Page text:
Tag: history

Nurse adjusting an x-ray machine to scan and photograph a woman's arm, in 1946 or 1947. (Lee Russell/National Archives and Records Administration id. 540951 | Public domain)

The History of a Wrist: When Historians Fall Over

In mid-September, I fell over my back door step and landed on my wrist. The pain was so bad it made me vomit, and a lengthy trip to the local Minor Injuries Unit ensued. X-rays were done and a partial plaster cast applied, only to be removed 24 hours later at the Trauma Unit in… Read more →

Wall art depicting a woman and a fetus in a womb

Happy Miscarriages: An Emotional History of Pregnancy Loss

An article published earlier this year in Obstetrics and Gynecology exposed Americans’ misunderstandings about miscarriage. A team of researchers asked over 1,000 adults about their knowledge of miscarriage, including how common it is and why it occurs. Among the more common misperceptions: 55% of respondents reported that miscarriage was uncommon (occurring in 5% or less… Read more →

Interview in WSB studio. (M004_0430, WSB Radio Records, Popular Music and Culture Collection, Special Collections and Archives, Georgia State University Library)

An Interview with Historian Heather Ann Thompson (Part 2)

The second in a two-part interview with historian Heather Ann Thompson, whose seminal article on mass incarceration, “Why Mass Incarceration Matters: Rethinking Crisis, Decline, and Transformation in Postwar American History” appeared in the December issue of the Journal of American History. In this interview, Thompson talks with Austin McCoy about her scholarly trajectory, the impact… Read more →

Interview in WSB studio. (M004_0430, WSB Radio Records, Popular Music and Culture Collection, Special Collections and Archives, Georgia State University Library)

An Interview with Historian Heather Ann Thompson (Part 1)

2010 was an important year for scholarship documenting the history of the carceral state. In January, legal scholar Michelle Alexander published The New Jim Crow: Mass Incarceration in the Age of Colorblindness. Historian Khalil Gibran Muhammad’s The Condemnation of Blackness: Race, Crime, and the Making of Modern Urban America arrived the next month. Heather Ann… Read more →

(David Mulder/Flickr | CC BY-SA)

Average-looking Married Couples Having Caring, Respectful Sex

A friend of mine recently lamented that when he sat his teenage son down to have “The Talk,” he had to focus on the internet instead of relationships. “It’s not like the old days, when you’d tell your kid about the mechanics of it, and protection, that kind of thing. My son knew the basics… Read more →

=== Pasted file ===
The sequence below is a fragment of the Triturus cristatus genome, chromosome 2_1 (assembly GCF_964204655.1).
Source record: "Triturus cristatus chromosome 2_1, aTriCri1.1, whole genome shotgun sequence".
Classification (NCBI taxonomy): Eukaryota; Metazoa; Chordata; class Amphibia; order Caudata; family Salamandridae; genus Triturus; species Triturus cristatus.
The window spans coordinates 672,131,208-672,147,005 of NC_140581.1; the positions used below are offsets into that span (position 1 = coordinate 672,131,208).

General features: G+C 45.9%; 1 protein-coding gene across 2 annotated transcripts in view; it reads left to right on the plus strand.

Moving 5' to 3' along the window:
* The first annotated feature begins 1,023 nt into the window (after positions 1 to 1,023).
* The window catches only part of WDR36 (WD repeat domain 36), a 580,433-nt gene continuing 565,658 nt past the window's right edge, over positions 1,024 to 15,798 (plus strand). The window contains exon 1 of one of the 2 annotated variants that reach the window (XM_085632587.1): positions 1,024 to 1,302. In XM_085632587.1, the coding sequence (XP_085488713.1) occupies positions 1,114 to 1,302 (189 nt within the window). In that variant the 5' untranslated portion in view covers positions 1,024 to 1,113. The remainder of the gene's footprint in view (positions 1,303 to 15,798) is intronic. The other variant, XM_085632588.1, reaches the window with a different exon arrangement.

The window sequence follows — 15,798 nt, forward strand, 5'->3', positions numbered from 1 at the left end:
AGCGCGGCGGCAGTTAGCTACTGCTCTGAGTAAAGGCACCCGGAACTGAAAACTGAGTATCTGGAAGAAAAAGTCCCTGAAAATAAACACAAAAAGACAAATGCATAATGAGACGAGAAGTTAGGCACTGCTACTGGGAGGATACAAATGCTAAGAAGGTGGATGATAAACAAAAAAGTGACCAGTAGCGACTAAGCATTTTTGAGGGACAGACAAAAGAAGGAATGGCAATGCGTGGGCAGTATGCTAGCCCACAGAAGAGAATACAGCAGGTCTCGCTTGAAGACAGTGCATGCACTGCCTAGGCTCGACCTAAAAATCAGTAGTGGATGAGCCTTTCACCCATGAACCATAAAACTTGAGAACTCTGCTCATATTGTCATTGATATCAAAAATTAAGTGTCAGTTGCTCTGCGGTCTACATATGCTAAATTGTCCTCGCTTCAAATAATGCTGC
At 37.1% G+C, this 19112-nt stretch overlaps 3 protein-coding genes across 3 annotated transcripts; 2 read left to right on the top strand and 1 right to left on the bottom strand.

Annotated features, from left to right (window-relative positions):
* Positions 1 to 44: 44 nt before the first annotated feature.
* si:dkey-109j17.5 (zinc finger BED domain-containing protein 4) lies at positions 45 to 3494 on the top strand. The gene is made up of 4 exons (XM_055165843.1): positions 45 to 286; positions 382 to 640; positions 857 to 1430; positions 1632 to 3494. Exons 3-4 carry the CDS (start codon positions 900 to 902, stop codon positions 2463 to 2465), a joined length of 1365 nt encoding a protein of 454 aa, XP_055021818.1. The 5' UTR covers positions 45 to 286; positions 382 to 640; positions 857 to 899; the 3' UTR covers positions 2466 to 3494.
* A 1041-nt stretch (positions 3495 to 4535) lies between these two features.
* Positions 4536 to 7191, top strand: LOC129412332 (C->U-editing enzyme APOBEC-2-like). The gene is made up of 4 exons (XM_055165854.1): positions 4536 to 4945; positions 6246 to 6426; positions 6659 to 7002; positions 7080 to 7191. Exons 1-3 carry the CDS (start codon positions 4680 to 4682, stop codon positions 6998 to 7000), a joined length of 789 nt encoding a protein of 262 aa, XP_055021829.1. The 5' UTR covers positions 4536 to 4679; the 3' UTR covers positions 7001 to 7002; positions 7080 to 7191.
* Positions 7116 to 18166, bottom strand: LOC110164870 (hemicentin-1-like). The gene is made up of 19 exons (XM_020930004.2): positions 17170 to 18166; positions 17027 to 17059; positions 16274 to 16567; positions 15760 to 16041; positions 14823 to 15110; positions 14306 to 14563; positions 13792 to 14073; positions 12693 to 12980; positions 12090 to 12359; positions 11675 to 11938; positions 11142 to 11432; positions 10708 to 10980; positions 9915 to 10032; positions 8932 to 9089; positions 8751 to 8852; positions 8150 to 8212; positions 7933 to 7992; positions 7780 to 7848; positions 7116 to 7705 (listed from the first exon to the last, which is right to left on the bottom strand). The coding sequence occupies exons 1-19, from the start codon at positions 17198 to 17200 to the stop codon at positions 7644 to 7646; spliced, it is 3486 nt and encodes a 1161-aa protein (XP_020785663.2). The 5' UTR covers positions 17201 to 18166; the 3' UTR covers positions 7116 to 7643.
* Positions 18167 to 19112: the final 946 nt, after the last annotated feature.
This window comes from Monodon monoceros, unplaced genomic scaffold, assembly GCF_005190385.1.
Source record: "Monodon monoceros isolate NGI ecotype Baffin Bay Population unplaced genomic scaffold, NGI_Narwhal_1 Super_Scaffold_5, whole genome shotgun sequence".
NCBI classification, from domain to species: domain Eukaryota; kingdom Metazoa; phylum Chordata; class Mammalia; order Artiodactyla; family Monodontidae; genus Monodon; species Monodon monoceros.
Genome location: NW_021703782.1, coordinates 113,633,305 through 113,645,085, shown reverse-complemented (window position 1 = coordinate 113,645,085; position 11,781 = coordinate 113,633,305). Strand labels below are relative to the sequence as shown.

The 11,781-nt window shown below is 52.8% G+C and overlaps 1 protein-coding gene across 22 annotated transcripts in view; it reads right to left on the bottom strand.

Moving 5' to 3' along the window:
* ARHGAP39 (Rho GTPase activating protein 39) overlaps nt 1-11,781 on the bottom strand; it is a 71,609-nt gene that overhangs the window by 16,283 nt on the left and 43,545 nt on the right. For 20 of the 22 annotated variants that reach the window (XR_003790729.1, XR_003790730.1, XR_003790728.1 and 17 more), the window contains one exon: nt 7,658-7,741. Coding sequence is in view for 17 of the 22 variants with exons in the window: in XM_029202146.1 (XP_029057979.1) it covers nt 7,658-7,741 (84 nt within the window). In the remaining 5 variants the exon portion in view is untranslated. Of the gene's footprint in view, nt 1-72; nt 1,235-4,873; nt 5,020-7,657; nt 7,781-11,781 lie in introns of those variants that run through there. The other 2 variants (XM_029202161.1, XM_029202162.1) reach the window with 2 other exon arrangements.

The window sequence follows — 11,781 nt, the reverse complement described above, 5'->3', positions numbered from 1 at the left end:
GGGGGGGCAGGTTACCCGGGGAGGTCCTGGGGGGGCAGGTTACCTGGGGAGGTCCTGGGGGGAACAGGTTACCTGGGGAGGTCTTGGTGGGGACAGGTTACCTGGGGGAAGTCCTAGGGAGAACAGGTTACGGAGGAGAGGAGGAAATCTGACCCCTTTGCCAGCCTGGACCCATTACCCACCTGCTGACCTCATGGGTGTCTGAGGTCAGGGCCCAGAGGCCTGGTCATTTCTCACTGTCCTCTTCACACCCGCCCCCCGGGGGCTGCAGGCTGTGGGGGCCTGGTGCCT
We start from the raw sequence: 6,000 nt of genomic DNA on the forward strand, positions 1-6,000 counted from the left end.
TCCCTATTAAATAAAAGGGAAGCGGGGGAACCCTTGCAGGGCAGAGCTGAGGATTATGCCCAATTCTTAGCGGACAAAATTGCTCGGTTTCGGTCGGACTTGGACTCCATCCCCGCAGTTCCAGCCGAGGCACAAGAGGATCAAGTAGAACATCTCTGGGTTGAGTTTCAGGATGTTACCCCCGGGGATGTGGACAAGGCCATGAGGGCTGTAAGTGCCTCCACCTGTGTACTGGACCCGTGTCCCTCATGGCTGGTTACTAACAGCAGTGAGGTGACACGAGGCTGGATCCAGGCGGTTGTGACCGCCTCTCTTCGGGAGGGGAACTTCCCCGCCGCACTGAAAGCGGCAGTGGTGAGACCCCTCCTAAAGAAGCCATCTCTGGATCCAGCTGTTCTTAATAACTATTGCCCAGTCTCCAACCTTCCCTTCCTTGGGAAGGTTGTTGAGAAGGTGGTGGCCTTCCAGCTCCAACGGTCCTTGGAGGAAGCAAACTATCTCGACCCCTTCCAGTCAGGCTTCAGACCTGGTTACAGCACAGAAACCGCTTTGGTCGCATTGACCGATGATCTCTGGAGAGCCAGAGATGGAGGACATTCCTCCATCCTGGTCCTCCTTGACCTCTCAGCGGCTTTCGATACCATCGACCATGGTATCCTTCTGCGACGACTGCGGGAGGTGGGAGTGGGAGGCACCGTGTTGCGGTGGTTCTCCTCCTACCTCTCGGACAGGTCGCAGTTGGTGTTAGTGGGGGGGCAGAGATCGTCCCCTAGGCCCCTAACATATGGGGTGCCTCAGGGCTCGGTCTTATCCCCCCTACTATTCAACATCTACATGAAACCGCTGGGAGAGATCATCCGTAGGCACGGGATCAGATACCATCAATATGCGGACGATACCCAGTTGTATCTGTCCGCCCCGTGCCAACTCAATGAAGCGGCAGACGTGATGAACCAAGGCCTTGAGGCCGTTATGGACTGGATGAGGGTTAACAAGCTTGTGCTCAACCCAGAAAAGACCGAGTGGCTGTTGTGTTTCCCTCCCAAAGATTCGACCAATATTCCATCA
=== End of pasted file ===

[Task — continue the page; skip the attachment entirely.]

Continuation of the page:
Group portrait of members of the Blackwell family, 1902. (Courtesy of Schlesinger Library, Radcliffe Institute, Harvard University)

Elizabeth Blackwell in the Digital World

You’ve probably heard of Elizabeth Blackwell, the first woman in the United States to earn a medical degree, but did you know that Dr. Blackwell came from a most extraordinary and progressive family? The Schlesinger Library at Harvard University recently announced the completion of a digitization project aimed at providing online access to approximately 120,000… Read more →

(DarkoStojanovic/Pixabay | Public domain)

Exploding Myths About Medicine’s Wage Gap: Lessons From the Past and Present

It’s not news that women are paid less than men for comparable work, subject to variation across race, field of labor, and other factors. In medicine, the gap is particularly pronounced. At first glance, we wouldn’t necessarily expect medicine to be particularly inequitable. Being a physician is a high-status occupation that requires a great deal… Read more →

Students and teachers from the Eastwood School smile and laugh for their class photo.

Big Promises, Bigger Failures: When Public Education Makes You Sick

Promises, promises… We take it as a given that schooling is good for us, that overall population health increases with increased educational attainment. Indeed, from their founding, public schools have promised to improve population health as part of their basic mission. As a result, in the name of health concerns, schools have long held a… Read more →

(Benjamin Lehman/Flickr | CC BY-NC-ND)

A Pot of Herbs, A Plastic Sheet, and Thou: A Historian Goes for a “V-Steam”

The first time I walked into the women’s area of my local Korean spa a few years back, my nose and my medical-history Spidey Sense both twitched. The unmistakable herbal scents of mugwort and yarrow were in the air, pleasant but almost strong enough to make me cough. Clearly there was some sort of medicinal… Read more →

Photo of a large plaza with a large art installation depicting a woman's shadow

Being the Same and Different

This time last year, I’d just returned from three months at the University of Vienna being the Käthe Leichter visiting professor in Gender Studies and Women’s Studies. This position, much like Iris Andraschek’s installation Der Muse Reicht’s, which dominates the inner courtyard of the main campus there, indicates the strides that gender studies has made… Read more →